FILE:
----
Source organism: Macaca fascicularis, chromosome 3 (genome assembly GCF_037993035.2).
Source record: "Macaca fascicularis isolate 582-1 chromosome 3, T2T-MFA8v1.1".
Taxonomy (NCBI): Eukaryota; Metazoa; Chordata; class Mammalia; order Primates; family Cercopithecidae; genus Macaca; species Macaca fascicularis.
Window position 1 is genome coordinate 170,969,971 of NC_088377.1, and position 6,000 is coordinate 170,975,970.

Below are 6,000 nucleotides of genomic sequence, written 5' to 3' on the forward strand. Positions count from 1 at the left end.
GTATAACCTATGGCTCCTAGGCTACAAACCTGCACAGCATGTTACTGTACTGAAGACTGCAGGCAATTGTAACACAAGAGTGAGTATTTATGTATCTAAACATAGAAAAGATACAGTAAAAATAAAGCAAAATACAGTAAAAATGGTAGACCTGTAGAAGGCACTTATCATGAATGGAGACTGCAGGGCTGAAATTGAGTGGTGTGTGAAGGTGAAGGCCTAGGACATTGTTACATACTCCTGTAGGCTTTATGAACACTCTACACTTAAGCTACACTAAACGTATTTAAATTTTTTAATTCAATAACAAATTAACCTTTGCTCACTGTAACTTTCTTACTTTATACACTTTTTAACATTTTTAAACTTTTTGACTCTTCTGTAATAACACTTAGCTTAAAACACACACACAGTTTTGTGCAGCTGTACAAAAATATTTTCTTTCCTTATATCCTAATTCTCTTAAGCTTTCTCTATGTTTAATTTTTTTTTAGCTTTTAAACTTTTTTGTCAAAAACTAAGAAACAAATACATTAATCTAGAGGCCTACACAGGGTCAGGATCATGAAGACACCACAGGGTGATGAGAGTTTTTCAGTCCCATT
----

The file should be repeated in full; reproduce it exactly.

Source organism: Macaca fascicularis, chromosome 3 (genome assembly GCF_037993035.2).
Source record: "Macaca fascicularis isolate 582-1 chromosome 3, T2T-MFA8v1.1".
Taxonomy (NCBI): Eukaryota; Metazoa; Chordata; class Mammalia; order Primates; family Cercopithecidae; genus Macaca; species Macaca fascicularis.
Window position 1 is genome coordinate 170,969,971 of NC_088377.1, and position 6,000 is coordinate 170,975,970.

Below are 6,000 nucleotides of genomic sequence, written 5' to 3' on the forward strand. Positions count from 1 at the left end.
GTATAACCTATGGCTCCTAGGCTACAAACCTGCACAGCATGTTACTGTACTGAAGACTGCAGGCAATTGTAACACAAGAGTGAGTATTTATGTATCTAAACATAGAAAAGATACAGTAAAAATAAAGCAAAATACAGTAAAAATGGTAGACCTGTAGAAGGCACTTATCATGAATGGAGACTGCAGGGCTGAAATTGAGTGGTGTGTGAAGGTGAAGGCCTAGGACATTGTTACATACTCCTGTAGGCTTTATGAACACTCTACACTTAAGCTACACTAAACGTATTTAAATTTTTTAATTCAATAACAAATTAACCTTTGCTCACTGTAACTTTCTTACTTTATACACTTTTTAACATTTTTAAACTTTTTGACTCTTCTGTAATAACACTTAGCTTAAAACACACACACAGTTTTGTGCAGCTGTACAAAAATATTTTCTTTCCTTATATCCTAATTCTCTTAAGCTTTCTCTATGTTTAATTTTTTTTTAGCTTTTAAACTTTTTTGTCAAAAACTAAGAAACAAATACATTAATCTAGAGGCCTACACAGGGTCAGGATCATGAAGACACCACAGGGTGATGAGAGTTTTTCAGTCCCATT